On Sundays, it’s a yoga studio. On Tuesdays, there’s a sewing club. On Wednesdays and Thursdays, it could be a movie theater, art gallery, or town hall. On Friday nights, there are parties and performances, and on Saturdays, it’s a neighborhood hangout with comfy couches and free Wi-Fi. It’s LaunchPad, an arts-based community center in Crown Heights.
Started by Mike Kunitzky last winter, the space transforms depending on what neighborhood groups want to use it for. “I wanted a place where people could exchange ideas and make things happen,” says Kunitzky, a constantly smiling 35-year-old. “There’s potential for magic in those unexpected talents and interactions.”
Kunitzky moved to Crown Heights six years ago, driven by the affordable property. He bought his apartment, then, a few years later, bought the storefront that is now LaunchPad, with the idea that he’d turn it into a cafe. For a while, he used the space as his office. “People would look in with this glare of curiosity,” says Kunitzky. “That’s when the light bulb went off.”
Mike Kunitzky quit his job in web marketing and opened LaunchPad with $12,000 of his savings and $6,000 raised through the fundraising website Kickstarter. In just six months, LaunchPad has grown into a thriving neighborhood hub on Franklin Avenue. The 25-year-old Crow Hill Community Association now hosts its monthly meetings there, young members of the Jewish community started a Hebrew Scriptures study group, and creative types offer book clubs, art lessons, yoga classes, and a sewing group. Art shows change monthly, music performances happen on the weekends, and there’s at least one movie night every week. Kunitzky’s only requirement is that all events remain free and open to the public. He currently funds the space with his own savings, but is working to secure grants while waiting for LaunchPad to be officially approved as a 501(c)(3).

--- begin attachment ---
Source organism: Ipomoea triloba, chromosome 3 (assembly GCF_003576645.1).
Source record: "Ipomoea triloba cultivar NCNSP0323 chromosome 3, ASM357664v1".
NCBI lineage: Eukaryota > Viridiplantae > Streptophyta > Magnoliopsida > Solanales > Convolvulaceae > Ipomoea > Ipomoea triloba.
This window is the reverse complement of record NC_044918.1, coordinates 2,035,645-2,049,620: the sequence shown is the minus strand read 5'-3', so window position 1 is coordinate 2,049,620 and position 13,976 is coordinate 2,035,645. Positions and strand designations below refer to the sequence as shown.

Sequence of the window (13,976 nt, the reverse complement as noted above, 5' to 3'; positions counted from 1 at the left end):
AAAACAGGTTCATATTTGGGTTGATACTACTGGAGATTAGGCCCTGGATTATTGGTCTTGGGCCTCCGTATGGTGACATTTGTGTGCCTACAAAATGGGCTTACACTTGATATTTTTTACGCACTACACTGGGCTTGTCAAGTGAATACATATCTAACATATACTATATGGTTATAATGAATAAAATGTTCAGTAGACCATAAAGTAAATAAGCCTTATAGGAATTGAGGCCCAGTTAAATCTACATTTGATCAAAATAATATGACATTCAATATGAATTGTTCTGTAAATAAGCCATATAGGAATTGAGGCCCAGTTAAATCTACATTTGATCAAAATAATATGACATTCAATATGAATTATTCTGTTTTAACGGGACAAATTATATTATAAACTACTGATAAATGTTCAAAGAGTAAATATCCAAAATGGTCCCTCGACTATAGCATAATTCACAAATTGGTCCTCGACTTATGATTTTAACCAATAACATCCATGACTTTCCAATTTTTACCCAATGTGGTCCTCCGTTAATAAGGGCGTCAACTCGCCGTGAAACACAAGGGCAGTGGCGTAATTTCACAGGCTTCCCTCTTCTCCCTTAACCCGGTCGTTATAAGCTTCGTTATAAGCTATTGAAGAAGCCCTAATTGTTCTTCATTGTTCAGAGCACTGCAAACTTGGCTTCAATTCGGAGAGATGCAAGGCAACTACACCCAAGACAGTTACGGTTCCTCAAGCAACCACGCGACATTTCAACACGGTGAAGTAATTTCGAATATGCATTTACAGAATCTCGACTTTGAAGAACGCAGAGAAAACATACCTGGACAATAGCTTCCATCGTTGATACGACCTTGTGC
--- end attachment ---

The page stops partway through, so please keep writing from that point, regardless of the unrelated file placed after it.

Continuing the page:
The large storefront windows give a clear view inside, where comfy couches, chairs and tables welcome visitors. The cream-colored walls don paintings, drawings, and photography from local artists, and dozens of books line the walls. A stack of board games sits haphazardly on top of a cabinet. The backyard is open and airy, with a grill and plenty more seating. The space can easily accommodate 60 or 70 people for events. Groups schedule time in the space with Kunitzky, who lives just around the corner. The hours of LaunchPad vary depending on the events, but it’s generally open Monday through Friday from 6 p.m. to 10 p.m., and all day on Saturday and Sunday. Kunitzky believes LaunchPad can be a place that transcends cultural differences.
“When I moved here, I’d walk down the street and try to say ‘hi’ to people and no one would even look at me,” he says. “There are a lot of barriers set up in society. People don’t want to smile at each other or talk. I want people to feel that regardless of their background or interests, this is a place where they can come hang out.”
Kunitzky has formed partnerships with several neighborhood groups — like the community advocacy group Crow Hill Community Association and Urban River Arts, an arts education group — that host regular events at LaunchPad. “It’s created a focal point,” says Nina Meledandri, 53, project manager for the CHCA, which hosts its monthly meetings at LaunchPad. “It’s a space where people who have projects can come and bring them.”
Kimberly Carmody, founder and principle teacher of Urban River Arts, offers regular painting and mandala-making lessons at LaunchPad. “I love Crown Heights,” she says, “but I’ve been running off to other neighborhoods to teach art. Now I can offer top notch art education right here.”
On a Saturday in November, Carmody transformed LaunchPad into a painting studio for a three-hour long class. The couches were pushed aside and tables covered in painting supplies filled the room. Participants quietly blended oil paints into landscape paintings while others worked on their paintings in the backyard. Carmody walked around offering assistance. It started as a solitary activity, but as people began talking, the mood changed. Marci Matthew and Loren Talbot discussed local daycares. Kasey Schweickert and Jonathan Wolloch traded tips on painting. Cameron Persen-Loreto talked about growing up in the neighborhood. Phone numbers were exchange. Future plans were made.
“This isn’t just about learning how to make art,” says Carmody. “We’re creating a place where people of all different ages and economic backgrounds are coming together. Instead of ignoring each other on the street, people are coming to these events and meeting their neighbors.”
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